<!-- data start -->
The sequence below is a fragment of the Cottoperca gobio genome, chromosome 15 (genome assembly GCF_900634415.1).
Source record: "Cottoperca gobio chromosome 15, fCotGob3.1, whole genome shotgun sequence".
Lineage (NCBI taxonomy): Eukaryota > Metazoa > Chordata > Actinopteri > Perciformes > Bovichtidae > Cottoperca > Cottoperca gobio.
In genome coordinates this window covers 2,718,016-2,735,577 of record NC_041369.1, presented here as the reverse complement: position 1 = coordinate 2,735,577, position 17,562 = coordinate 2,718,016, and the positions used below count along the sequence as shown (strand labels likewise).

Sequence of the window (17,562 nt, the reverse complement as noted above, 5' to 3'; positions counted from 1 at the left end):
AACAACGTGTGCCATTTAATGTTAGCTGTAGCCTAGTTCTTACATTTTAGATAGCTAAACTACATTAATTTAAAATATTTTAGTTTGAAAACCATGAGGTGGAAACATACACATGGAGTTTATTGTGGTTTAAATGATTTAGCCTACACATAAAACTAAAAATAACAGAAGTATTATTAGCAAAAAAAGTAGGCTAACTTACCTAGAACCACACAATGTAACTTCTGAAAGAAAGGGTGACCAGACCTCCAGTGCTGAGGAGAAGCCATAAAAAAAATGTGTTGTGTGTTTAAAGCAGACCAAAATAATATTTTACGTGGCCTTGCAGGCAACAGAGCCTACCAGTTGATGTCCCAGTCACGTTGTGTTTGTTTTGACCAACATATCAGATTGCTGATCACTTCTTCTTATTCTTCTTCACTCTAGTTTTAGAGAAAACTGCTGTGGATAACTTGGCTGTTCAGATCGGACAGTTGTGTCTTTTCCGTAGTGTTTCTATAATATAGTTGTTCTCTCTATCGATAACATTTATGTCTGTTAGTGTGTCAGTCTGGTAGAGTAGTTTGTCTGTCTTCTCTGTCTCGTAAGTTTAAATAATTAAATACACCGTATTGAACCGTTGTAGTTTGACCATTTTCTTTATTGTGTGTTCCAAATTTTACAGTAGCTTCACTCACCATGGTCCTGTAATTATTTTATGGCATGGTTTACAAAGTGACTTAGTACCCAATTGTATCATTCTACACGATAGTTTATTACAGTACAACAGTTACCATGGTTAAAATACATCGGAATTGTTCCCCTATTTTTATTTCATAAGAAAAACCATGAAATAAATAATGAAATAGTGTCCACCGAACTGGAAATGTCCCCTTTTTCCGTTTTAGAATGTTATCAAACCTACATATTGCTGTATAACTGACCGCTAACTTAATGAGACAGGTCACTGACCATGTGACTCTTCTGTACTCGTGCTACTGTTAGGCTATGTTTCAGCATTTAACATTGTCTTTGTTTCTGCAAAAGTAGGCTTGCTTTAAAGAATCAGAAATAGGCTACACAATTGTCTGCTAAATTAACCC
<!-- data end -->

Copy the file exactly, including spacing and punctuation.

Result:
The sequence below is a fragment of the Cottoperca gobio genome, chromosome 15 (genome assembly GCF_900634415.1).
Source record: "Cottoperca gobio chromosome 15, fCotGob3.1, whole genome shotgun sequence".
Lineage (NCBI taxonomy): Eukaryota > Metazoa > Chordata > Actinopteri > Perciformes > Bovichtidae > Cottoperca > Cottoperca gobio.
In genome coordinates this window covers 2,718,016-2,735,577 of record NC_041369.1, presented here as the reverse complement: position 1 = coordinate 2,735,577, position 17,562 = coordinate 2,718,016, and the positions used below count along the sequence as shown (strand labels likewise).

Sequence of the window (17,562 nt, the reverse complement as noted above, 5' to 3'; positions counted from 1 at the left end):
AACAACGTGTGCCATTTAATGTTAGCTGTAGCCTAGTTCTTACATTTTAGATAGCTAAACTACATTAATTTAAAATATTTTAGTTTGAAAACCATGAGGTGGAAACATACACATGGAGTTTATTGTGGTTTAAATGATTTAGCCTACACATAAAACTAAAAATAACAGAAGTATTATTAGCAAAAAAAGTAGGCTAACTTACCTAGAACCACACAATGTAACTTCTGAAAGAAAGGGTGACCAGACCTCCAGTGCTGAGGAGAAGCCATAAAAAAAATGTGTTGTGTGTTTAAAGCAGACCAAAATAATATTTTACGTGGCCTTGCAGGCAACAGAGCCTACCAGTTGATGTCCCAGTCACGTTGTGTTTGTTTTGACCAACATATCAGATTGCTGATCACTTCTTCTTATTCTTCTTCACTCTAGTTTTAGAGAAAACTGCTGTGGATAACTTGGCTGTTCAGATCGGACAGTTGTGTCTTTTCCGTAGTGTTTCTATAATATAGTTGTTCTCTCTATCGATAACATTTATGTCTGTTAGTGTGTCAGTCTGGTAGAGTAGTTTGTCTGTCTTCTCTGTCTCGTAAGTTTAAATAATTAAATACACCGTATTGAACCGTTGTAGTTTGACCATTTTCTTTATTGTGTGTTCCAAATTTTACAGTAGCTTCACTCACCATGGTCCTGTAATTATTTTATGGCATGGTTTACAAAGTGACTTAGTACCCAATTGTATCATTCTACACGATAGTTTATTACAGTACAACAGTTACCATGGTTAAAATACATCGGAATTGTTCCCCTATTTTTATTTCATAAGAAAAACCATGAAATAAATAATGAAATAGTGTCCACCGAACTGGAAATGTCCCCTTTTTCCGTTTTAGAATGTTATCAAACCTACATATTGCTGTATAACTGACCGCTAACTTAATGAGACAGGTCACTGACCATGTGACTCTTCTGTACTCGTGCTACTGTTAGGCTATGTTTCAGCATTTAACATTGTCTTTGTTTCTGCAAAAGTAGGCTTGCTTTAAAGAATCAGAAATAGGCTACACAATTGTCTGCTAAATTAACCC